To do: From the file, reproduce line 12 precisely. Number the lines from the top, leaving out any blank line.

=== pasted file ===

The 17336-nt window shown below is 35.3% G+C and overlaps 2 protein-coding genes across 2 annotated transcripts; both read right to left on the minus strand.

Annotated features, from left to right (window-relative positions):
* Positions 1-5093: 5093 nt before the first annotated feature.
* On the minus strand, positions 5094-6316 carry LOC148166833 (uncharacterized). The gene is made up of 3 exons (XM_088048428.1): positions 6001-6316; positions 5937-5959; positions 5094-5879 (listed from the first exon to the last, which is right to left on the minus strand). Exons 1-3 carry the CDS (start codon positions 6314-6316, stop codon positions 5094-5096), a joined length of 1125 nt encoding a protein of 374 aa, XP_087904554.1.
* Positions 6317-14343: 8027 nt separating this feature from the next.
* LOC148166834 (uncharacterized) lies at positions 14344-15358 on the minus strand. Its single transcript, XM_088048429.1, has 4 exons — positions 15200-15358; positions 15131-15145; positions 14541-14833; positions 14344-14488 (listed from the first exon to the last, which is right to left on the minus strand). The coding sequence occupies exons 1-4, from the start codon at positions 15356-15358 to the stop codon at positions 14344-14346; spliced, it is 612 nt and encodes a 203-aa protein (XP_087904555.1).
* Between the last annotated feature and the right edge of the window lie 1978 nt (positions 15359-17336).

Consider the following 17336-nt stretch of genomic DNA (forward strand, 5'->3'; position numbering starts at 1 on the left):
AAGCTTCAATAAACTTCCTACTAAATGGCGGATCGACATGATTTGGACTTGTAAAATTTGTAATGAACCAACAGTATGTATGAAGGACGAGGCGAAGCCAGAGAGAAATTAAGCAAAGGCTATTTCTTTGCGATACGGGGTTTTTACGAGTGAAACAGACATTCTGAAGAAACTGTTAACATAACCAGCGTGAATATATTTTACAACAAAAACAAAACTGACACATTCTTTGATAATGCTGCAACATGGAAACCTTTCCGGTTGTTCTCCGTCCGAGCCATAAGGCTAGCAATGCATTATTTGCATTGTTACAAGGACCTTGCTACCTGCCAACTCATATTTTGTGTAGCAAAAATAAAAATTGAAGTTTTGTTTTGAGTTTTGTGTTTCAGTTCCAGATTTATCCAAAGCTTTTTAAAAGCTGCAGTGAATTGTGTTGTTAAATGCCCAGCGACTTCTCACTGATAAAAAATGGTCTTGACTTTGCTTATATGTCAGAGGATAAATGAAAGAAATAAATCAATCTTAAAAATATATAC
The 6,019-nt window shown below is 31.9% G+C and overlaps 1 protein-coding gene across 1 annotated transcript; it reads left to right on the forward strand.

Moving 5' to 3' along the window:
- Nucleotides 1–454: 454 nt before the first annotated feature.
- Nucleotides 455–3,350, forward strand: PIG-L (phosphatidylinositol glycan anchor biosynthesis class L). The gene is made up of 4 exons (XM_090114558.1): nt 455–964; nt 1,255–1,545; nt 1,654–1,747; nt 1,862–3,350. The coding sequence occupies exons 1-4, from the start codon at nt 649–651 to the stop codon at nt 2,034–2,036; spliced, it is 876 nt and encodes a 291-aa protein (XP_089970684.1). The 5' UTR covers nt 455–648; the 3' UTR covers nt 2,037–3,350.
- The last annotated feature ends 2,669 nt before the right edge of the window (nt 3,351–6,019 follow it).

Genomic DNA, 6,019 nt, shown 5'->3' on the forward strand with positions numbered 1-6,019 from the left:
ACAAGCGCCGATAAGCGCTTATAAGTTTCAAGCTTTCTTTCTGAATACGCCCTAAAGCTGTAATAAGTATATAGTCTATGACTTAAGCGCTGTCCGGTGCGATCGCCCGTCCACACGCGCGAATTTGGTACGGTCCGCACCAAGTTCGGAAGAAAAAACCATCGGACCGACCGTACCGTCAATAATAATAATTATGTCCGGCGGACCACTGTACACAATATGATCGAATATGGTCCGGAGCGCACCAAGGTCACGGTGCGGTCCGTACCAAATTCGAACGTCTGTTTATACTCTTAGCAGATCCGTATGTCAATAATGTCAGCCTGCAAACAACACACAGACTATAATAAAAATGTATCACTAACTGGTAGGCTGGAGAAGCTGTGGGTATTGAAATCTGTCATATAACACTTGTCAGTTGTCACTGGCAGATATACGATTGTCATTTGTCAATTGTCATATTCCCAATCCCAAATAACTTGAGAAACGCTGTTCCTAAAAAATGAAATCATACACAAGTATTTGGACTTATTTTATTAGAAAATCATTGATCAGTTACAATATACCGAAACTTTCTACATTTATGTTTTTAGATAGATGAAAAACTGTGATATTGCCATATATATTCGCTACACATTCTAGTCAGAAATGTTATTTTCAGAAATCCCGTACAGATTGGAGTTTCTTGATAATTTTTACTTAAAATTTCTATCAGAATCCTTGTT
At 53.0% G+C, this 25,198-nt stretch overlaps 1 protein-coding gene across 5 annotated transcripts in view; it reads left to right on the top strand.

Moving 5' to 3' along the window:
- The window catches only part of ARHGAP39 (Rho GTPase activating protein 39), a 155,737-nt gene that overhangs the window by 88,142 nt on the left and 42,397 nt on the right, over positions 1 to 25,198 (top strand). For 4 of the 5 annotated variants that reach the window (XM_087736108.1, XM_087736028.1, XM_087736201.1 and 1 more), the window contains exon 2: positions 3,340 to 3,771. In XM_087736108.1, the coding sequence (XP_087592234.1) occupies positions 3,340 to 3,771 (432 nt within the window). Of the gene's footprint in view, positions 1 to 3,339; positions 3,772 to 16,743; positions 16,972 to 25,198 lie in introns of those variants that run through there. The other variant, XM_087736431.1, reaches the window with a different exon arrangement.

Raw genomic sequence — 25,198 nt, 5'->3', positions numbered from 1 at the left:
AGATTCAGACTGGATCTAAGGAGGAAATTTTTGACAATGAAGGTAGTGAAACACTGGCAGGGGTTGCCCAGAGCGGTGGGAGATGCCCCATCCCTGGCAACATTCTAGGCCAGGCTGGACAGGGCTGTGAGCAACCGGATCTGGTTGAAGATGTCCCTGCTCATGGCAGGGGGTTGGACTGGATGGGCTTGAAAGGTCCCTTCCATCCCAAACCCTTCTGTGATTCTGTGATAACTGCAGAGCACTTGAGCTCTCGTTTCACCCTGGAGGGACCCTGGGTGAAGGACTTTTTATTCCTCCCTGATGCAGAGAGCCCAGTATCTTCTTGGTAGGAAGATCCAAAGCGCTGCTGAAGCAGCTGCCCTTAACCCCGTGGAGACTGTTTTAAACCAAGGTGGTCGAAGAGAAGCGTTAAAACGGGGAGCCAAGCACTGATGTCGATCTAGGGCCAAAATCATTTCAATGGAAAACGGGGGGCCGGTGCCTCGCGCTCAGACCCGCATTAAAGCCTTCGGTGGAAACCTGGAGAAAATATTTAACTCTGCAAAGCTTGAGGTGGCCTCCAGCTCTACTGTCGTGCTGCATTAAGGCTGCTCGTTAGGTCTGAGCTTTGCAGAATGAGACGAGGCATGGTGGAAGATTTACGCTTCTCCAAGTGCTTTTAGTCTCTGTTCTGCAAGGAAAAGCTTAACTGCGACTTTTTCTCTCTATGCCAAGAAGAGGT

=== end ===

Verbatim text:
- Nucleotides 1–454: 454 nt before the first annotated feature.